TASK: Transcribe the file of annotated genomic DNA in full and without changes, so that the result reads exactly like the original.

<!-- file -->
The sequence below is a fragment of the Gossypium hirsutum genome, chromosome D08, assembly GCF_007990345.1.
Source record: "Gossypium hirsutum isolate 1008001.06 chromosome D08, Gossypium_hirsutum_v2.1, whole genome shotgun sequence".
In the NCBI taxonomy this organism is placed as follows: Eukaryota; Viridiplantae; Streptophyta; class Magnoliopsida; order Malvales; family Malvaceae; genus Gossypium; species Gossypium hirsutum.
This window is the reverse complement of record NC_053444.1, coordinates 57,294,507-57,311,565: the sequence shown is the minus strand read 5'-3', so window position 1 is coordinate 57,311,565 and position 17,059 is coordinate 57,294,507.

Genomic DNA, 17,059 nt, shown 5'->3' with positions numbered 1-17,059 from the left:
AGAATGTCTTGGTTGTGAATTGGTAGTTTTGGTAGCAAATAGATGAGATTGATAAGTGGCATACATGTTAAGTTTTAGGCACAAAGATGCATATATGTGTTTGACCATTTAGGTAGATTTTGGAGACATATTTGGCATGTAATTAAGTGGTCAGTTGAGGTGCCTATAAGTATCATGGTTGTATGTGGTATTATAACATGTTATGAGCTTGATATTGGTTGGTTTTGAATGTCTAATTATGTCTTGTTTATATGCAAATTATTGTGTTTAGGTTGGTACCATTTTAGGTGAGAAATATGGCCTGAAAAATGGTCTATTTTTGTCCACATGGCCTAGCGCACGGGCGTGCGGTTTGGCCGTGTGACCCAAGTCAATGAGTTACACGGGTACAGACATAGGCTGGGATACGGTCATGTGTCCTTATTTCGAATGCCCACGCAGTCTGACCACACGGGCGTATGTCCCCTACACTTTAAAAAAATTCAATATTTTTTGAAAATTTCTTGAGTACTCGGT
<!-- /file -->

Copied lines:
The sequence below is a fragment of the Gossypium hirsutum genome, chromosome D08, assembly GCF_007990345.1.
Source record: "Gossypium hirsutum isolate 1008001.06 chromosome D08, Gossypium_hirsutum_v2.1, whole genome shotgun sequence".
In the NCBI taxonomy this organism is placed as follows: Eukaryota; Viridiplantae; Streptophyta; class Magnoliopsida; order Malvales; family Malvaceae; genus Gossypium; species Gossypium hirsutum.
This window is the reverse complement of record NC_053444.1, coordinates 57,294,507-57,311,565: the sequence shown is the minus strand read 5'-3', so window position 1 is coordinate 57,311,565 and position 17,059 is coordinate 57,294,507.

Genomic DNA, 17,059 nt, shown 5'->3' with positions numbered 1-17,059 from the left:
AGAATGTCTTGGTTGTGAATTGGTAGTTTTGGTAGCAAATAGATGAGATTGATAAGTGGCATACATGTTAAGTTTTAGGCACAAAGATGCATATATGTGTTTGACCATTTAGGTAGATTTTGGAGACATATTTGGCATGTAATTAAGTGGTCAGTTGAGGTGCCTATAAGTATCATGGTTGTATGTGGTATTATAACATGTTATGAGCTTGATATTGGTTGGTTTTGAATGTCTAATTATGTCTTGTTTATATGCAAATTATTGTGTTTAGGTTGGTACCATTTTAGGTGAGAAATATGGCCTGAAAAATGGTCTATTTTTGTCCACATGGCCTAGCGCACGGGCGTGCGGTTTGGCCGTGTGACCCAAGTCAATGAGTTACACGGGTACAGACATAGGCTGGGATACGGTCATGTGTCCTTATTTCGAATGCCCACGCAGTCTGACCACACGGGCGTATGTCCCCTACACTTTAAAAAAATTCAATATTTTTTGAAAATTTCTTGAGTACTCGGT